But there is at least one business that’s booming in the oil patch.
Walk around Ryan Peck’s impound lot on the south side of Corpus Christi, Texas, and it’s easy to see he’s busy.
“We just got a few pickup trucks, couple brand-new trucks, 2015s, couple work trucks,” Peck says. “These are all vehicles that are not getting redeemed, that are fixing to go to the auction.”
Peck, who owns Superior Auto Recovery, isn’t a car salesman. He a repo man, and he’s been repossessing a lot of trucks lately. So many that it’s even caught his attention. “In our business, there’s trucks that we normally don’t pick up: three-quarter-ton diesel trucks, 1-ton trucks,” he says.
Ignoring Old-Timers’ Warnings
So where are they coming from?
One of the trucks on the lot yields a few hints: in the bed of the truck, tools and wrenches — equipment that was once used in the oilfield.
Peck says during the drilling boom that started around 2009, oil workers bought a lot of these expensive trucks. Now the boom’s over, and they can’t make payments. So he’s doing plenty of work in the nearby oil town of Alice.
Alice has streets with names like “Energy Avenue” and “Industrial Boulevard.” These are where big oilfield service companies brought jobs during the boom. When the bust came, the workers were the ones hardest hit.
It’s been more than three months since Alice resident Javier Gamez has had work in the oilfields. He says he used to make up to $6,000 a month in the oilfields. Now he’s lucky to pull in $600 doing construction work.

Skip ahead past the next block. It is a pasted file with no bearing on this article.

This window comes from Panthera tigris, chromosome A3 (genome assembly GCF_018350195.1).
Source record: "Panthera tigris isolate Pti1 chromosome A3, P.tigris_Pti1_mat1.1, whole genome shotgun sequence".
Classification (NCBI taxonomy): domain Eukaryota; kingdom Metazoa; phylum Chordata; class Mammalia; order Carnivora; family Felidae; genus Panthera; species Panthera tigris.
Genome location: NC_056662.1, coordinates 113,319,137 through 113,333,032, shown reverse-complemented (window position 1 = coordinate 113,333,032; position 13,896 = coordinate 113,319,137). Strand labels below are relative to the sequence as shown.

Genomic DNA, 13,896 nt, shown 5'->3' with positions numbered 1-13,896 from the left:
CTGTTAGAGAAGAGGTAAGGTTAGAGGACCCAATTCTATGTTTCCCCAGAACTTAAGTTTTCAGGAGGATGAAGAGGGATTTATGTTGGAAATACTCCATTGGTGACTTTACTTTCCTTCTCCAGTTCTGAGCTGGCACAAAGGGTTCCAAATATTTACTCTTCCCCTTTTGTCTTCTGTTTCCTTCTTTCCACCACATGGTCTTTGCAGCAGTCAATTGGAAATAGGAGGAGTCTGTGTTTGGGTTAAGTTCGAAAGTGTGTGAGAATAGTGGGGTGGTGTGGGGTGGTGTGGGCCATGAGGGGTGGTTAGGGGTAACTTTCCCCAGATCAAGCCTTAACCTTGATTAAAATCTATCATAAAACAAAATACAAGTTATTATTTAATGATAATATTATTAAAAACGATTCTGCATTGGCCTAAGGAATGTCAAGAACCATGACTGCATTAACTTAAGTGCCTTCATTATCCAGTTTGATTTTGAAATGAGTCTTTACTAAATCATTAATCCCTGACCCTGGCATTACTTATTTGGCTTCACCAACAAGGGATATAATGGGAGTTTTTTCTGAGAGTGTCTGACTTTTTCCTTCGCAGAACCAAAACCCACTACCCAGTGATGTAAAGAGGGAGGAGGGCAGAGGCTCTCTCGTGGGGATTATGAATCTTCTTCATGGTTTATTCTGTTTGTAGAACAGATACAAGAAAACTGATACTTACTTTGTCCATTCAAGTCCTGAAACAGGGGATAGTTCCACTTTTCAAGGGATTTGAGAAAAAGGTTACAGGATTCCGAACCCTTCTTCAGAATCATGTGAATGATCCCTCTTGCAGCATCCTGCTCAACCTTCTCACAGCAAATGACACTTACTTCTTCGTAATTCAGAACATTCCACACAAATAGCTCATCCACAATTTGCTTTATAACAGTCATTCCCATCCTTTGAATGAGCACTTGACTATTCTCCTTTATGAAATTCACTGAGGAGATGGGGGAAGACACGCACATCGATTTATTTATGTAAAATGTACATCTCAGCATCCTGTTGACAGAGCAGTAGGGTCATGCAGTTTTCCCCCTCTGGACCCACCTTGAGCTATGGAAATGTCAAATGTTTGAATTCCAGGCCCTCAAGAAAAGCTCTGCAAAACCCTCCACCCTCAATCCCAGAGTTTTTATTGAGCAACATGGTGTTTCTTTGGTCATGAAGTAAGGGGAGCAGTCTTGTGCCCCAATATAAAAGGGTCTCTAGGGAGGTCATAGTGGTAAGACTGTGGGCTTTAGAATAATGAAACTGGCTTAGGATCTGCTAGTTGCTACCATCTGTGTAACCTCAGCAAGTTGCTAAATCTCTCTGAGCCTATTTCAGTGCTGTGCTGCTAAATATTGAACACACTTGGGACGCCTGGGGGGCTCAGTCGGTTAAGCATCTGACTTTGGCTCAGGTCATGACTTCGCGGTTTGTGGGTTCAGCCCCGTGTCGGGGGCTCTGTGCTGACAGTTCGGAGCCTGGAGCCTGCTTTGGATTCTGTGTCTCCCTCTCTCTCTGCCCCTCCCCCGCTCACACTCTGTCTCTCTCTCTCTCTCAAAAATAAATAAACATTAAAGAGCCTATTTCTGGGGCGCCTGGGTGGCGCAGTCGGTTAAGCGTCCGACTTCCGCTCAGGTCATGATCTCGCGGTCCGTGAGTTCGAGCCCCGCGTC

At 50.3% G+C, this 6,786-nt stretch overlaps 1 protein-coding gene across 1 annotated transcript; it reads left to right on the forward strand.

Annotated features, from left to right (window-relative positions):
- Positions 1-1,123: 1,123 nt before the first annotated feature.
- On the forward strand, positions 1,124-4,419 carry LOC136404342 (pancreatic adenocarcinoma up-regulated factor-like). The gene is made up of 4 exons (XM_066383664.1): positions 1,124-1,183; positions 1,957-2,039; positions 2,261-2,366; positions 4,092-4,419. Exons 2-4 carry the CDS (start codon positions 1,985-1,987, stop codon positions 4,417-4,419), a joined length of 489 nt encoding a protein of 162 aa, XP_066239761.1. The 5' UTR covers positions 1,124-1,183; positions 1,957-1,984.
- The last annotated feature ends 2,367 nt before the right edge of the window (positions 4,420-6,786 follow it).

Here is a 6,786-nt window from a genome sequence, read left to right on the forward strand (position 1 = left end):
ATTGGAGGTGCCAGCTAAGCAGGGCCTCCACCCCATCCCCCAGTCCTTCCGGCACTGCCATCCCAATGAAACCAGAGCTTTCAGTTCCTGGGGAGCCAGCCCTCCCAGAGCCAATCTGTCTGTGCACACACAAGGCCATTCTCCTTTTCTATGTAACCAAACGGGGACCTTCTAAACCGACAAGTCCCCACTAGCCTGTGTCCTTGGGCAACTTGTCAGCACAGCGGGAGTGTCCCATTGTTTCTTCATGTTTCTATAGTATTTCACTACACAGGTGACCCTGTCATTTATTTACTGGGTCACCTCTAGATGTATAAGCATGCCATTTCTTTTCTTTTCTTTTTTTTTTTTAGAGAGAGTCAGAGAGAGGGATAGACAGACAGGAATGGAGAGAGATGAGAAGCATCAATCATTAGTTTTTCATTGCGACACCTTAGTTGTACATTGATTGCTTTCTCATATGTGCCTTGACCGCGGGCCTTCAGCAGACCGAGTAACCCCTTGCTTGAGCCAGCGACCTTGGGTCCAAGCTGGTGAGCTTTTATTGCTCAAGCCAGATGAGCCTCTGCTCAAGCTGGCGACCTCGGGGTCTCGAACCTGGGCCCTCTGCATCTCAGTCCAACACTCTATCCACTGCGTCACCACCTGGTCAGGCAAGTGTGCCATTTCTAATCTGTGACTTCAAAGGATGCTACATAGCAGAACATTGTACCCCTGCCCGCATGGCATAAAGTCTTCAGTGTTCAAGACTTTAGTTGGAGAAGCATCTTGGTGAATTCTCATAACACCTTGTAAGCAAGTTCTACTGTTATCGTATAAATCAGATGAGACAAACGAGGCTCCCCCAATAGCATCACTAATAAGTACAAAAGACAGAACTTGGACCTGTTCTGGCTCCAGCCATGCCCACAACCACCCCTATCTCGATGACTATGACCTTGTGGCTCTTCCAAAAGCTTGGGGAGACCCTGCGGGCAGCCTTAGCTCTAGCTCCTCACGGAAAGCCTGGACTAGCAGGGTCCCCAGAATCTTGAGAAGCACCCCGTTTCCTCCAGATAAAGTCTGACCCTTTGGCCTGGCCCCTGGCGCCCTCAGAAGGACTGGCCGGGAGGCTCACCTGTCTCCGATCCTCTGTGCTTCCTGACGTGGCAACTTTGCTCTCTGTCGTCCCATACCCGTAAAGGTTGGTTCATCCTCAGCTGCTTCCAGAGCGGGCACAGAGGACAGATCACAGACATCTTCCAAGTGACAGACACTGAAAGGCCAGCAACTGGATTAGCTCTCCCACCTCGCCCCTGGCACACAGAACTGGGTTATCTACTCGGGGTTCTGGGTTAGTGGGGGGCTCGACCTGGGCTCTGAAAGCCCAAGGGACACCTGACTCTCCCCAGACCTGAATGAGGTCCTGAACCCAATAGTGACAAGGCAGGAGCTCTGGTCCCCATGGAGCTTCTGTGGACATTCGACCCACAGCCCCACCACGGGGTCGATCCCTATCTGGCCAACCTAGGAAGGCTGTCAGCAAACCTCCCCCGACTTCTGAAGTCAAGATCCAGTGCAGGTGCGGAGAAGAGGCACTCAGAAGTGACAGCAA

“That’s how it goes,” he says. “You’re accustomed to getting pretty good money, and you have a nice truck, and you have a nice home, and you have to start downgrading, letting things go.”
He, too, bought a truck. He doesn’t have it anymore. And Gamez says a lot of his buddies lost their trucks as well. They ignored the warnings of old-timers who’d lived through booms and busts before.
“They’d tell us, ‘You need to prepare, you need to save,you need to save!’ And us being young, we’re like, ‘Ah heck, I’m buying a new truck, I can afford it,’ “he recalls. “And us being young — and not dumb, but unprepared — we do it.”
The Snowball Effect
It might sound shortsighted, but a lot of people thought the good times would last. So did local governments, which are grappling with a big drop in tax revenue.
“That snowball effect happens where we don’t have any money because we’re not working, so we don’t go spend at the restaurant, so now the poor lady at the restaurant loses hours, and it just goes down the line,” Gamez says.
That snowball effect goes all the way back to the car dealership.
Jacob Lopez, who owns Coyote Auto sales in Alice, remembers when the trucks used to fly off the lot. “Seventy percent of my business was heavy-duty trucks, lifted diesel 4×4, and now I just don’t have that demand anymore,” he says.
Now he sells more affordable, fuel-efficient cars. But in general, most people aren’t buying any cars at all.
“I saw the business drop off after the spring when you started seeing the rigs being shut down,” Lopez says.
That echoed something Peck, the repo man in Corpus Christi, mentioned. If the downturn continues, Peck says, car loans will be harder to get. Fewer people will buy cars, so fewer people will default on their loans. That means eventually his business will take a hit.
“If nobody’s paying for cars, nobody’s buying cars as well,” he says.
“It comes back to get everybody,” Peck says. “Nobody’s safe from it.”
But unlike Gamez and his buddies, Peck says he’s saving his money — in case the repo bubble becomes a repo bust.
Source: KERA News